From innovative to overused: 5 design trends to avoid in 2015

web design trendsTrends in website design change from year to year. Yet in an age of unrivalled digital creativity there are many elements and styles applied by creative design services which reappear in hundreds of places; what was once an innovative or new take on web design can become omnipresent and stale very quickly. In this article we take a look at 5 of the main design elements which were used – and overused – in 2014.

1. Dull typefaces

In the good old days when websites were in their infancy, everyone used the same two or three typefaces, and there’s been an unfortunate return to those days – whether it’s seen as good practice to throw some Arial or Courier fonts at your homepage, it is dull to view, dull to read and definitely lacks both creativity and imagination. Sure it may look functional, but often a website is used to generate interest or lead to a purchase – and few things are less appealing than dull blocks of text that look like they’ve been reproduced from a technical manual!

2. Use of stock photos

Few things are as big a turn off as seeing the same imagery used across hundreds of websites. In an age where digital photography is ubiquitous and cameras and phones can deliver great images in seconds, why pay to use the same stock photos as everyone else?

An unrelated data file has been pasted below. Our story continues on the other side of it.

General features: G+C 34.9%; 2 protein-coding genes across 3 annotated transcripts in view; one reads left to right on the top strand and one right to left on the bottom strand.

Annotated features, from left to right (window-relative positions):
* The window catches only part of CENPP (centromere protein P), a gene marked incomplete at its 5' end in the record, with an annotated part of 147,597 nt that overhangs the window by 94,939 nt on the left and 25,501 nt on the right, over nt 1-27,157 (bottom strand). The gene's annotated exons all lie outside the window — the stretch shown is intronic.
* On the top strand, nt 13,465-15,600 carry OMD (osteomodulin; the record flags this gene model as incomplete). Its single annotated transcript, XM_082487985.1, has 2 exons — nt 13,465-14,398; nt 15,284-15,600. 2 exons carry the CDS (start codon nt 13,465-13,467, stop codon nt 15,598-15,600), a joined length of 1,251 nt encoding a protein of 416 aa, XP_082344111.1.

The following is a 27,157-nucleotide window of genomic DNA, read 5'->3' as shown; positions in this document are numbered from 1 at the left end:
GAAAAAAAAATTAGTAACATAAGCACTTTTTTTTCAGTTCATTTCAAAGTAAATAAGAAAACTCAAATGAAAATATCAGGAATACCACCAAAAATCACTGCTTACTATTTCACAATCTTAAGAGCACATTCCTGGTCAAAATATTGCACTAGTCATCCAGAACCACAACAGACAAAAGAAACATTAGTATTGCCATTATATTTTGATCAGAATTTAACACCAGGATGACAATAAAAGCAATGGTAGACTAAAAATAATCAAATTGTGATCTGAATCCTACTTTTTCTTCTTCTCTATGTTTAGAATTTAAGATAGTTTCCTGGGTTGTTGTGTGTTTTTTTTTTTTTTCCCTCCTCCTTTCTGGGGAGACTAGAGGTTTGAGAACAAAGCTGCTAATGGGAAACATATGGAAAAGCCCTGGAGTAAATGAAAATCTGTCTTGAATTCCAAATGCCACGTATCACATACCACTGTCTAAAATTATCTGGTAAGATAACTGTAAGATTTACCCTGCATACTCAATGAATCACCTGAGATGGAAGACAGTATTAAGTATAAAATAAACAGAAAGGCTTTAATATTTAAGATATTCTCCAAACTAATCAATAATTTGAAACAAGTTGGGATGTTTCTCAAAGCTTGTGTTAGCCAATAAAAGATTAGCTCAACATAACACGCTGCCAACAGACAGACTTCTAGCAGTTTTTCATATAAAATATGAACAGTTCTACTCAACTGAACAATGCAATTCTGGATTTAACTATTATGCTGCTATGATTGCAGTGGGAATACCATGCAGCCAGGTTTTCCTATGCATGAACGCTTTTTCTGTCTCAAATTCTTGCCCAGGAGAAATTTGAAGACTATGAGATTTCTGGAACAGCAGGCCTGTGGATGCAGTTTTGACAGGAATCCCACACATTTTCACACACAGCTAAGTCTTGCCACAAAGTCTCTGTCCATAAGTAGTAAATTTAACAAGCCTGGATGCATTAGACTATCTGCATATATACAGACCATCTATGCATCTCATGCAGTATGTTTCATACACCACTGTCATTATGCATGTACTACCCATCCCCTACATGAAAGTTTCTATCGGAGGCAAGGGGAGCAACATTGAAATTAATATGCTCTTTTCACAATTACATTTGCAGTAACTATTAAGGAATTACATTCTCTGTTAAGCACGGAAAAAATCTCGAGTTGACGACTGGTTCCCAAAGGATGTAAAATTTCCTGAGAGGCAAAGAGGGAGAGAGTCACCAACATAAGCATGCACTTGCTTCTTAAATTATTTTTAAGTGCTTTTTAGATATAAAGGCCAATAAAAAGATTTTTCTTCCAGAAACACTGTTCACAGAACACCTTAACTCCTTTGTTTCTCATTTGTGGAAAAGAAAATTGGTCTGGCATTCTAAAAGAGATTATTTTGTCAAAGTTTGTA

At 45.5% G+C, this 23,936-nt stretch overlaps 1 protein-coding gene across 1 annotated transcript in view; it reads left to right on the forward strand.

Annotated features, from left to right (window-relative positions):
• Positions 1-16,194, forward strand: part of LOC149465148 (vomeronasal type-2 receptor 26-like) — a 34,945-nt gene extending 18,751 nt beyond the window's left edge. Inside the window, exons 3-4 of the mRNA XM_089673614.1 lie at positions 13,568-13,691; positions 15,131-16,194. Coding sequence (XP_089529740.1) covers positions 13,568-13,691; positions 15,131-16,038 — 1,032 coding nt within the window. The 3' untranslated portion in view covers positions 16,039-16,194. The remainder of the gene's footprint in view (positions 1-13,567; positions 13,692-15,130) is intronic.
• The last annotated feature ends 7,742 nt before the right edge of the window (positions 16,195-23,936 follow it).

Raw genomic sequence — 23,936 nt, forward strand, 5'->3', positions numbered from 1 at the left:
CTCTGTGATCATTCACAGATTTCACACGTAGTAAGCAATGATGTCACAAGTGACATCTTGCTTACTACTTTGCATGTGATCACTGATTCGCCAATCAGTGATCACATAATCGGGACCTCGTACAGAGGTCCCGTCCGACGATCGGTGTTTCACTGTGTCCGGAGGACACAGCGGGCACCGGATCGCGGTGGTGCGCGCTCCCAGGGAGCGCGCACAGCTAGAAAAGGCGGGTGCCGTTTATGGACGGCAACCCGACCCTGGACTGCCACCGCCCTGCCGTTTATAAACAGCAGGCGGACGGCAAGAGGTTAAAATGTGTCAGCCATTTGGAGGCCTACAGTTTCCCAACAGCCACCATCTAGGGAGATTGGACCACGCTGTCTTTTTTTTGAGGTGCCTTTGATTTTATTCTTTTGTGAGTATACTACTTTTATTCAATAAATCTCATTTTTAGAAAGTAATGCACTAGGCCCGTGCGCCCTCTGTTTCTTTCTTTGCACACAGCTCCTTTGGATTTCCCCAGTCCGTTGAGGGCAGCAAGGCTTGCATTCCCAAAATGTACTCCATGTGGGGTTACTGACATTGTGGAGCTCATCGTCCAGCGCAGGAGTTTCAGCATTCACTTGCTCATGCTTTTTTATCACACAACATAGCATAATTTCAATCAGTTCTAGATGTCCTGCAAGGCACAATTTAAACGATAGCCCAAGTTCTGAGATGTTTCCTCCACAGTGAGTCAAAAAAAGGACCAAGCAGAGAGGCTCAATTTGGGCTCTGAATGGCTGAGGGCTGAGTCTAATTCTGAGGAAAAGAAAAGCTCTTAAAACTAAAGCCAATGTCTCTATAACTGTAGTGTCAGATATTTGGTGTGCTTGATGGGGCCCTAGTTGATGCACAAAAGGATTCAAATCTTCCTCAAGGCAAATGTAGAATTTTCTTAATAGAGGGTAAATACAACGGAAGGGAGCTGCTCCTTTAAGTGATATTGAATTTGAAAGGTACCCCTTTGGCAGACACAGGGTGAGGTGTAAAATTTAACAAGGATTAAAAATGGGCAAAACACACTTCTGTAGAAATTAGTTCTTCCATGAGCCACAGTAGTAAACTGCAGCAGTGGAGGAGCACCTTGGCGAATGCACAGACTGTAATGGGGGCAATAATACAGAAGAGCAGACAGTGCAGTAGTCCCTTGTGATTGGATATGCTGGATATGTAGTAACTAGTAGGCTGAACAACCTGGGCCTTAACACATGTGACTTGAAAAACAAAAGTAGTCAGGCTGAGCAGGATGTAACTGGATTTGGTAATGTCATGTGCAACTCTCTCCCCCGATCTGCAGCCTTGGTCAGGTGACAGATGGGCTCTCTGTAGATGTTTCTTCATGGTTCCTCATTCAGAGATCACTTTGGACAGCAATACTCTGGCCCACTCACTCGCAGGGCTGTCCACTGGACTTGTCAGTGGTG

3. Making your site compatible on all systems

Internet usage on mobile platforms has now grown to the point where it has started to outstrip conventional desktop or laptop browsing – from smartphones to iPads and other tablets, users are accessing content in increasing ways. Any good website design agency will push its abilities at making sites compatible on all devices, yet sometimes websites that have been optimised to work on all platforms can lose that extra sparkle. There are lots of ways to scale and deliver content; don’t dumb down your site simply to tick the compatibility box.

4. Full screen photos

Full screen images on specialist photography sites can look incredible, selling a product or an ethos most effectively. Using a full screen photo on your law school page or a site advertising accountancy services – perhaps not. This is one growing trend that really ought to be restricted to where it works best.

5. Load screens

Broadband and network access has generally become faster year on year; with ever more savvy designers and programmers who know how to write efficient code, why on earth would a website take so long to load that you’d need to show the visitor a loading screen? Sort out your code, optimise your imagery, and get back to basics!

With a little care and attention, it’s easy to produce a dynamic, exciting website which not only adheres to correct standards and good design principles but doesn’t simply become another formulaic web presence. One or two of the elements discussed here are appropriate for certain types of website, but think carefully before incorporating them on a site which could be better served with other designs or features.

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